NASS/JSRS Spine Across the Sea Meeting: First In-Person Conference in 18 months!
by: Dr. David Wong
It was a joy to be able to attend the first face-to-face international spine conference held since the Covid Pandemic lockdown began.
Every three years, the North American Spine Society (NASS) and the Japanese Spine Research Society (JSRS) co-sponsor the Spine Across the Sea (SxS) meeting in Hawaii. This conference is a superb opportunity for researchers and clinicians from both sides of the Pacific to present their latest research, debate controversial topics in spine treatments, exchange ideas, and network with their counterparts.
Unfortunately, at the last minute, Japan went back into Covid lockdown so the Japanese attendees were not able to attend in person. Fortunately, infrastructure was already in place to move the conference to a virtual format, so the Japanese attendees presented and interacted via Zoom.
Nevertheless, the Program Co-Chairs from NASS and JSRS organized superb sessions addressing many of the ongoing controversies in spine care such as: surgical complications, new concepts in imaging, bone health in management of spinal disorders, and management of lumbar degenerative spondylolisthesis.
Overall, very interesting to see the trend in spine surgery in both countries moving towards the minimally invasive microsurgical approach that we have been practicing in our clinic for more than 20 years.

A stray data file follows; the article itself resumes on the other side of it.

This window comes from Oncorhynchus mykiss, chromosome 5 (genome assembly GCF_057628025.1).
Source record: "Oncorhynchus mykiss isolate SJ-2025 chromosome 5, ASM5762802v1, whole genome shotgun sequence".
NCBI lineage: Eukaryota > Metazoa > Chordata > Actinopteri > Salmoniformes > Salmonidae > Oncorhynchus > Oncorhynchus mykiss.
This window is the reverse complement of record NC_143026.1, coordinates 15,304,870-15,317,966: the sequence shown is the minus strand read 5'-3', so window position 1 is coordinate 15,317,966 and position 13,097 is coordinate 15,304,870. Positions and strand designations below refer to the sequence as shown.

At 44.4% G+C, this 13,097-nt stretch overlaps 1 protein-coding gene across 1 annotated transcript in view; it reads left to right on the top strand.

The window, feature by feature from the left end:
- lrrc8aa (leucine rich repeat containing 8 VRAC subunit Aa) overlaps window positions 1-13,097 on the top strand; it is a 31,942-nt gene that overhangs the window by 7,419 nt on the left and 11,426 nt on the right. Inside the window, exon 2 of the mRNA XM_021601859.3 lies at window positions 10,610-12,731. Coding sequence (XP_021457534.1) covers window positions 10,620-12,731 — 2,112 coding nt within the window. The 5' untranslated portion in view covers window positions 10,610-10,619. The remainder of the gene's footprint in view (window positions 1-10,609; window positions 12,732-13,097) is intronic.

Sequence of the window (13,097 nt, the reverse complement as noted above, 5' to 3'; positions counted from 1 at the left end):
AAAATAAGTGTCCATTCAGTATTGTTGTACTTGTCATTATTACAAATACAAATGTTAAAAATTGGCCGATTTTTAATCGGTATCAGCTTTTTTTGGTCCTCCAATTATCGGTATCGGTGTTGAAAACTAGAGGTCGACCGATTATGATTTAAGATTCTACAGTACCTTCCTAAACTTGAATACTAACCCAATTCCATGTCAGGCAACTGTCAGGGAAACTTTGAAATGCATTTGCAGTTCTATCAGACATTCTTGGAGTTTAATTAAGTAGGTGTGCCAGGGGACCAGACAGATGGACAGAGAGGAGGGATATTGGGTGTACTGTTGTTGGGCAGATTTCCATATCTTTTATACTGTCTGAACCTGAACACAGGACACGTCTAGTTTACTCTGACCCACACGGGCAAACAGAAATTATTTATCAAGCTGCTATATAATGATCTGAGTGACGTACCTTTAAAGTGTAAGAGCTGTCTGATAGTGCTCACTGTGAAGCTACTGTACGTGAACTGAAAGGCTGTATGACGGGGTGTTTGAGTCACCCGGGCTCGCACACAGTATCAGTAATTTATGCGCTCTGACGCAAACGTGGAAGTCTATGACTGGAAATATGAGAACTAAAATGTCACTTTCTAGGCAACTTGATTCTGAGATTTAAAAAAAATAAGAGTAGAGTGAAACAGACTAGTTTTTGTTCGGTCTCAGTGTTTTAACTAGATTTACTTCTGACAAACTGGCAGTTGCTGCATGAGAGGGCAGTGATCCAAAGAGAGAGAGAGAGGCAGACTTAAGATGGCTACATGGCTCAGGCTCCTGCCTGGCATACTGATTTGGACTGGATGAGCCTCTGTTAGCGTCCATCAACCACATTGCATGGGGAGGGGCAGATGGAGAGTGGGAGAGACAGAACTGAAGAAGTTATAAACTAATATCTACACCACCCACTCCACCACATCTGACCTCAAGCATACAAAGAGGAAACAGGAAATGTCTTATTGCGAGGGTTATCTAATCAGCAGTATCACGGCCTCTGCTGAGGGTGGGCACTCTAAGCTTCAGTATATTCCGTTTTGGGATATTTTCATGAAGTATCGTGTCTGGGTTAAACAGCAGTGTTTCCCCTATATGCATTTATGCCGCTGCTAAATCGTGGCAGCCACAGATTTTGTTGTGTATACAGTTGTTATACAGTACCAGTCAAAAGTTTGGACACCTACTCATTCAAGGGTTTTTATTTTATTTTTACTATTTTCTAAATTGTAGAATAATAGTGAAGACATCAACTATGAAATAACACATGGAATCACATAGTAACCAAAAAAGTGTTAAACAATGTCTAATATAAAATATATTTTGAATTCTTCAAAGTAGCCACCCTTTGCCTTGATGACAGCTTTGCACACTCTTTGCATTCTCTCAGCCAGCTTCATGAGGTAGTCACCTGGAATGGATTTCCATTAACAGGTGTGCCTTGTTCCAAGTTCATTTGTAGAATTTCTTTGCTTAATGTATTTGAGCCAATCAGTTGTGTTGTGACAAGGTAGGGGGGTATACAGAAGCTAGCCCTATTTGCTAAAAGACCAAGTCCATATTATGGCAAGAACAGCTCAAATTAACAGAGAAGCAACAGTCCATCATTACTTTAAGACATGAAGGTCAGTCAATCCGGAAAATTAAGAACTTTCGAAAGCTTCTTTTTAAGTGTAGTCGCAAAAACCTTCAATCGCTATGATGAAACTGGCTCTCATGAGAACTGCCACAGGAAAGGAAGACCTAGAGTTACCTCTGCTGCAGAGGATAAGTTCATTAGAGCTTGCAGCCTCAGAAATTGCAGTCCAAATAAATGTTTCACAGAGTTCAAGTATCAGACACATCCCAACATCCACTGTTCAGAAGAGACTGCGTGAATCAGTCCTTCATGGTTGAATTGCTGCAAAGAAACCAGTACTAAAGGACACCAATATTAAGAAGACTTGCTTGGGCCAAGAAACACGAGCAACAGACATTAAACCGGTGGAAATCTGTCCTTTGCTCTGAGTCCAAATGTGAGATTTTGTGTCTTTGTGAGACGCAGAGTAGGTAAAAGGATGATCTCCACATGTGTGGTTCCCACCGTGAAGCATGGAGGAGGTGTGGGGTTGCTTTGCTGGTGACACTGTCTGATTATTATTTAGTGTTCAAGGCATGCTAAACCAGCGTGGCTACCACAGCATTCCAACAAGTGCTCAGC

Credit for the advanced, cutting-edge position of Denver Spine Surgeons in the field of minimally spinal invasive microsurgery clearly rests on the shoulders of our late partner, John McCulloch, who tragically died in a skiing accident in 2002.
John was motivated to investigate more minimally invasive approaches after experiencing treatment for his own lumbar herniated disc. He viewed use of the operating microscope as the key to the development of minimally invasive surgery. Many of the instruments we use for microsurgery today were designed by McCulloch and still bear his name.
As he gained more experience with microsurgery, McCulloch and his long-term neurosurgical collaborator, Paul Young, developed more advanced techniques. These techniques are still used to improve patient outcomes, decrease risk of future fusion surgeries, and decrease recovery time.
The most relevant and interesting portions of the Spine Across the Sea meeting showcased the ongoing worldwide adoption of minimally invasive spine surgery. Included in the discussion were several of the more advanced techniques developed by Dr. McCulloch. The current members of Denver Spine Surgeons continue to employ these minimally invasive microsurgical procedures on a daily basis and teach these techniques to new generations of spine surgeons as faculty for hands-on courses sponsored by the North American Spine Society (NASS).